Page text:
Braves Dialogue Series: Don’t Box Me In
On Sep. 5, students gathered to discuss social issues in Brave dialogue series session “Don’t Box Me In.” PN Photo/Octavia Johnson
The Office of Diversity and Inclusion (ODI) and Campus Engagement and Leadership (CEL) held their biweekly dialogue series, “Don’t Box Me In,” at 3 p.m.- 4 p.m. in the UC room 208 to discuss how society boxes people into certain categories.
The discussion was hosted by Associate Director for Leadership Education, Bethany Wendler, and Director of the Office of Diversity and Inclusion, Robert Canida. Wendler introduce the topic and told the students the rules of speaking in the dialogue series.
The rules were as followed; use “I” statements, be respectful of people’s personal belief, participants have to be careful to not have too much control over the conversation and take a mental break from the conversation.
The discussion was about how sometimes people feel forced to choose a race, religion, etc. on any application.
Wendler started off the conversation by explaining how the participants felt about checking off boxes and not being able to check of boxes when referring to race/ethnicity.
One participant used an example of how mixed people are forced to choose one box. For example, if they were Asian and Latino, sometimes they would have to choose one.
Wendler asked the participants how the boxes should be changed.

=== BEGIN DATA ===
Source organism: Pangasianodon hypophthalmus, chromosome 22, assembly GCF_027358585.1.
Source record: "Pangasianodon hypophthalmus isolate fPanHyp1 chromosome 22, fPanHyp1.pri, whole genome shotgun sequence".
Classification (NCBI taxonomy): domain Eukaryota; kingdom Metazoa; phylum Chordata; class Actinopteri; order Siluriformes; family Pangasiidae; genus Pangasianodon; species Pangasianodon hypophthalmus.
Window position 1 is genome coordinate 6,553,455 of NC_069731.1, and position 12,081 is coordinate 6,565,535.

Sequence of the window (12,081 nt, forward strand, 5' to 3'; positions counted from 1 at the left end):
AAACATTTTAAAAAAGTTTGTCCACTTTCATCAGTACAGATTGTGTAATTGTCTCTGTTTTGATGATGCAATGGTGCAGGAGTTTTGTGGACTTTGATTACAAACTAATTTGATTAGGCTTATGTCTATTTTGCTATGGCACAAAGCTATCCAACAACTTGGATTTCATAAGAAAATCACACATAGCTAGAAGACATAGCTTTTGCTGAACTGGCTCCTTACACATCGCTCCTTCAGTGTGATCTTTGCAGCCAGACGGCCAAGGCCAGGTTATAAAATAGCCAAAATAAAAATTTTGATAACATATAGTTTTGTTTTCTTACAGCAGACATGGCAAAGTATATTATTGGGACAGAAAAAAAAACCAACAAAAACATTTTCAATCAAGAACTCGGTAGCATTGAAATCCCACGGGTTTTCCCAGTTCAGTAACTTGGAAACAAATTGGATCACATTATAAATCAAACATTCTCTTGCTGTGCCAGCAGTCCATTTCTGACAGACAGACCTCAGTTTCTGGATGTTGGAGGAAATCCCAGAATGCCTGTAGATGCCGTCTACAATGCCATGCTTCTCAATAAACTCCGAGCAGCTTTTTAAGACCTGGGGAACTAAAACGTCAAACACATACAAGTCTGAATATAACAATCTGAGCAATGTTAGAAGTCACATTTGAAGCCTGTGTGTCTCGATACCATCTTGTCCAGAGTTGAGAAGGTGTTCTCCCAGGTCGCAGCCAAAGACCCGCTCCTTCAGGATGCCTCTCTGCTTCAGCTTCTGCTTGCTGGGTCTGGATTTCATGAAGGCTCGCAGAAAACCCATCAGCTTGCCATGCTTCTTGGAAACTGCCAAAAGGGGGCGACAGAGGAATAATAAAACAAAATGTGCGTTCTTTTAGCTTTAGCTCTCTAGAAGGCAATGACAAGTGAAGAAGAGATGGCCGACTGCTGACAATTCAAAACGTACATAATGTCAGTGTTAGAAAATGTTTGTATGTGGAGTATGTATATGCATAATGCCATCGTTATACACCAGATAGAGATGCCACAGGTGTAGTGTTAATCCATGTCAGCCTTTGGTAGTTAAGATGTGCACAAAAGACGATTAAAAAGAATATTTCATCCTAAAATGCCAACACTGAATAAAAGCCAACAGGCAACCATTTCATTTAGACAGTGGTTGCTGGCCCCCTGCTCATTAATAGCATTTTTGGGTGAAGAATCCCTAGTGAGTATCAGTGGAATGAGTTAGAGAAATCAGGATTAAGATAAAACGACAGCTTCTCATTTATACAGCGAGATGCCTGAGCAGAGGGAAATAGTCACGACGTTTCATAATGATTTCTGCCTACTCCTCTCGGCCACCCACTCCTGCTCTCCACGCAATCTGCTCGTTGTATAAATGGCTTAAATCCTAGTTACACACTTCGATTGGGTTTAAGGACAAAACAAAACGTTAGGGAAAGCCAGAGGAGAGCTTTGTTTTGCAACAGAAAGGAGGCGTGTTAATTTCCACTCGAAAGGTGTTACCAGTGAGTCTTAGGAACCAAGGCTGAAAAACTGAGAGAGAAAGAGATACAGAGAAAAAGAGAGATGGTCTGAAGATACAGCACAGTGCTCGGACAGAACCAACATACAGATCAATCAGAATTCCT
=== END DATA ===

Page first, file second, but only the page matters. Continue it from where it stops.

“You should be able to check more than one box,” one student said.
The conversation continued with why most people are forced to pick just the few boxes. Most people do not have boxes that they can check off in, like the boxes with black/African American or white/Caucasian.
“At UNCP we have a high number of ‘no response’ on people’s race/ethnicity,” Canida said.
Most students don’t know what to check off in one of the boxes.
Wendler said some people ‘code switch’ to switch their identities to present themselves to others.
For example, if someone were of one race but checked the box of another race. Some would try “passing” to choose another race other than their own for what they believe is more “superior” or for what fits the circumstances within the country they live in.
“The boxes don’t help because it makes a person have to choose,” another student said. “It’s like society is saying you can’t be both or your own race.”
They ended the discussion with the difference between race and nationality and some of the participants gave their honest opinion.
“The real question is how many races are there in this world,” Canida said.
They ended it with a survey of how the session went and one of the participants pointed out that they were checking off boxes which is what the discussion was about.